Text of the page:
Plasma Osmolality and Salt Balance
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  • Water moves freely between compartments and the distribution is determined by the osmotic equilibrium between them.
  • The dilution of plasma is described as plasma osmolality. The more diluted the plasma is, the lower the osmolality. Plasma osmolality is detected by osmoreceptors in the hypothalamus of the brain.
  • The normal plasma osmolality is 285-300mOsmol/kg.
  • Body water is controlled mainly by changes in the plasma osmolality. An increased plasma osmolality, sensed by osmoreceptors in the hypothalamus, causes thirst and release of ADH from the posterior pituitary.
  • ADH in turn increases water reabsorption from renal collecting ducts.
  • In addition, non-osmotic stimuli may cause the release of ADH, even if serum osmolality is normal or low. These include:
    • Hypovolaemia (irrespective of plasma osmolality)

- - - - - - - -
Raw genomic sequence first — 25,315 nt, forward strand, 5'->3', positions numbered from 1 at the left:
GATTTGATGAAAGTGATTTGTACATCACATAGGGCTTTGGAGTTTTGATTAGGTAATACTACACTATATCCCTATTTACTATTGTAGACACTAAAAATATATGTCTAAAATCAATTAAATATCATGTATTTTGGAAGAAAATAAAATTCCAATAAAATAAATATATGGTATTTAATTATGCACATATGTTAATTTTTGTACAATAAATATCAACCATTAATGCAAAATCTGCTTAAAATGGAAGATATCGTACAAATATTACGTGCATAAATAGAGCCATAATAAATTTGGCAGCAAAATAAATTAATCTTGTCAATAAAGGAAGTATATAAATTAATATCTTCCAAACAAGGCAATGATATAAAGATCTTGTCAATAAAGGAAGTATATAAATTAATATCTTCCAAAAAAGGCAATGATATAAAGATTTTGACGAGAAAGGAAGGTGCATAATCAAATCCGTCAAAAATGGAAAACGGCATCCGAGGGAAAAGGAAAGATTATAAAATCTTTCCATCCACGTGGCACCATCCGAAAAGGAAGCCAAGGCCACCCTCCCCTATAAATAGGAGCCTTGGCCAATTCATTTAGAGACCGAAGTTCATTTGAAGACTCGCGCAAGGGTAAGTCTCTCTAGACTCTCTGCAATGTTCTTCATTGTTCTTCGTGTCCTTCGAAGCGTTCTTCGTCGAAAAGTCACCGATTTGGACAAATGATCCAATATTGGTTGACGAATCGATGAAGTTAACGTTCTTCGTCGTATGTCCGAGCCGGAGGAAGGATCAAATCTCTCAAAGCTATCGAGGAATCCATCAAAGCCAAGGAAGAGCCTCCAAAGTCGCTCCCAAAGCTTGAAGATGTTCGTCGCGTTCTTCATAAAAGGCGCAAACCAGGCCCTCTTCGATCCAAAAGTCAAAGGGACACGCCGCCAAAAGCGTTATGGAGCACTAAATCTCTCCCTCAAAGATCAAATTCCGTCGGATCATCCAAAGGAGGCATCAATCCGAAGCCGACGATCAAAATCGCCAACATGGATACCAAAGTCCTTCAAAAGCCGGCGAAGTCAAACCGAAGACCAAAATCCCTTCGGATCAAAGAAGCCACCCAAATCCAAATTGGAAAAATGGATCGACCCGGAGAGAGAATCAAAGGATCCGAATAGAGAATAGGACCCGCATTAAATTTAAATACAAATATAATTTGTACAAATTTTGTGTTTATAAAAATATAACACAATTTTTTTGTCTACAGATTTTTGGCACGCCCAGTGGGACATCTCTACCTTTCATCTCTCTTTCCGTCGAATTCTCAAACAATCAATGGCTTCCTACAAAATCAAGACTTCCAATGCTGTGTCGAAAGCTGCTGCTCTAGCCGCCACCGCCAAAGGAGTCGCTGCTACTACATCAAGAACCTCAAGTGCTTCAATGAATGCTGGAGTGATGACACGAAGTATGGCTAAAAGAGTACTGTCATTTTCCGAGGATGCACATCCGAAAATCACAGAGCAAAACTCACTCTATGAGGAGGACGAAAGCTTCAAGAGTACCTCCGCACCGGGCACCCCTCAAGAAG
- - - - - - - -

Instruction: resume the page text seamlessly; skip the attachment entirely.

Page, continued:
• Stress (surgery and trauma)
    • Nausea.
  • In contrast, at a plasma osmolality of <275mOsmol/kg, there is complete suppression of ADH secretion. This is because the fluid is very diluted, and thus no ADH is required to promote more water reabsorption in the kidney (which would make the serum even more diluted and potentially result in fluid overload).

This is related to sodium content, which is also regulated by volume receptors; water content is adjusted to maintain a normal osmolality and a normal plasma sodium concentration. Disturbances of sodium concentration are usually caused by disturbances of water balance, rather than an increase or decrease in total body sodium.

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Dr Tom Leach

Dr Tom Leach MBChB DCH EMCert(ACEM) FRACGP currently works as a GP and an Emergency Department CMO in Australia. He is also a Clinical Associate Lecturer at the Australian National University, and is studying for a Masters of Sports Medicine at the University of Queensland. After graduating from his medical degree at the University of Manchester in 2011, Tom completed his Foundation Training at Bolton Royal Hospital, before moving to Australia in 2013. He started almostadoctor whilst a third year medical student in 2009. Read full bio

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